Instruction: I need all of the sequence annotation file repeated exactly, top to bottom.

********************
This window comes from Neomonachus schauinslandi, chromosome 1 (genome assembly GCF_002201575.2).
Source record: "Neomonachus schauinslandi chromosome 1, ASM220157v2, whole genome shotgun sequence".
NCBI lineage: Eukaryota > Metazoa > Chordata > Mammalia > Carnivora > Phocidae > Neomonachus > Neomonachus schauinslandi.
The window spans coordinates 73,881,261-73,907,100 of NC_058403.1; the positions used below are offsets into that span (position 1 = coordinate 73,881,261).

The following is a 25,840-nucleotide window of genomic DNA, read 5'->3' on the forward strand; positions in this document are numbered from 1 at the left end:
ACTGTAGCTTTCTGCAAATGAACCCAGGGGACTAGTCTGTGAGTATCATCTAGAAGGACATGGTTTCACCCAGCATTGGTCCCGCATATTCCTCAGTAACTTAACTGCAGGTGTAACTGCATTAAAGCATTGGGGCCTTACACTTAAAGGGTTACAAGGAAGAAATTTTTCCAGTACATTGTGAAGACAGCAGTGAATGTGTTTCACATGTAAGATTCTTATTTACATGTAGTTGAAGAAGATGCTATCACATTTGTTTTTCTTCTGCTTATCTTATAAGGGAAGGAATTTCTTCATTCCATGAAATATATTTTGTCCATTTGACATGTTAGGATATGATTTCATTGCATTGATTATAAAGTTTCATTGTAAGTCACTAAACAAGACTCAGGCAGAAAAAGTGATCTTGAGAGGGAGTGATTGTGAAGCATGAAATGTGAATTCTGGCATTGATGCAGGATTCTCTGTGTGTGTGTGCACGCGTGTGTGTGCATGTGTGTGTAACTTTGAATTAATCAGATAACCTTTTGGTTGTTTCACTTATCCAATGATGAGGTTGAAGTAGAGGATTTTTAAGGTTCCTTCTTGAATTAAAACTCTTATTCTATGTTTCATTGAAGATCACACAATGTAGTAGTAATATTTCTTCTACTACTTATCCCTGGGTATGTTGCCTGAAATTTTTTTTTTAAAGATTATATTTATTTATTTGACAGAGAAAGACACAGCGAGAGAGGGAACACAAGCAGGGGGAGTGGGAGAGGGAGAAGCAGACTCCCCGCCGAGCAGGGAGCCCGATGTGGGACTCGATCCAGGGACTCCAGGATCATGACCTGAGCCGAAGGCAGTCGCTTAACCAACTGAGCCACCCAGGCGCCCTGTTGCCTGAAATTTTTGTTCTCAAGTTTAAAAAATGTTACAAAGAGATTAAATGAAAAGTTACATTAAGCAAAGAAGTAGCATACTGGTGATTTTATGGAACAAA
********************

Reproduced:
This window comes from Neomonachus schauinslandi, chromosome 1 (genome assembly GCF_002201575.2).
Source record: "Neomonachus schauinslandi chromosome 1, ASM220157v2, whole genome shotgun sequence".
NCBI lineage: Eukaryota > Metazoa > Chordata > Mammalia > Carnivora > Phocidae > Neomonachus > Neomonachus schauinslandi.
The window spans coordinates 73,881,261-73,907,100 of NC_058403.1; the positions used below are offsets into that span (position 1 = coordinate 73,881,261).

The following is a 25,840-nucleotide window of genomic DNA, read 5'->3' on the forward strand; positions in this document are numbered from 1 at the left end:
ACTGTAGCTTTCTGCAAATGAACCCAGGGGACTAGTCTGTGAGTATCATCTAGAAGGACATGGTTTCACCCAGCATTGGTCCCGCATATTCCTCAGTAACTTAACTGCAGGTGTAACTGCATTAAAGCATTGGGGCCTTACACTTAAAGGGTTACAAGGAAGAAATTTTTCCAGTACATTGTGAAGACAGCAGTGAATGTGTTTCACATGTAAGATTCTTATTTACATGTAGTTGAAGAAGATGCTATCACATTTGTTTTTCTTCTGCTTATCTTATAAGGGAAGGAATTTCTTCATTCCATGAAATATATTTTGTCCATTTGACATGTTAGGATATGATTTCATTGCATTGATTATAAAGTTTCATTGTAAGTCACTAAACAAGACTCAGGCAGAAAAAGTGATCTTGAGAGGGAGTGATTGTGAAGCATGAAATGTGAATTCTGGCATTGATGCAGGATTCTCTGTGTGTGTGTGCACGCGTGTGTGTGCATGTGTGTGTAACTTTGAATTAATCAGATAACCTTTTGGTTGTTTCACTTATCCAATGATGAGGTTGAAGTAGAGGATTTTTAAGGTTCCTTCTTGAATTAAAACTCTTATTCTATGTTTCATTGAAGATCACACAATGTAGTAGTAATATTTCTTCTACTACTTATCCCTGGGTATGTTGCCTGAAATTTTTTTTTTAAAGATTATATTTATTTATTTGACAGAGAAAGACACAGCGAGAGAGGGAACACAAGCAGGGGGAGTGGGAGAGGGAGAAGCAGACTCCCCGCCGAGCAGGGAGCCCGATGTGGGACTCGATCCAGGGACTCCAGGATCATGACCTGAGCCGAAGGCAGTCGCTTAACCAACTGAGCCACCCAGGCGCCCTGTTGCCTGAAATTTTTGTTCTCAAGTTTAAAAAATGTTACAAAGAGATTAAATGAAAAGTTACATTAAGCAAAGAAGTAGCATACTGGTGATTTTATGGAACAAA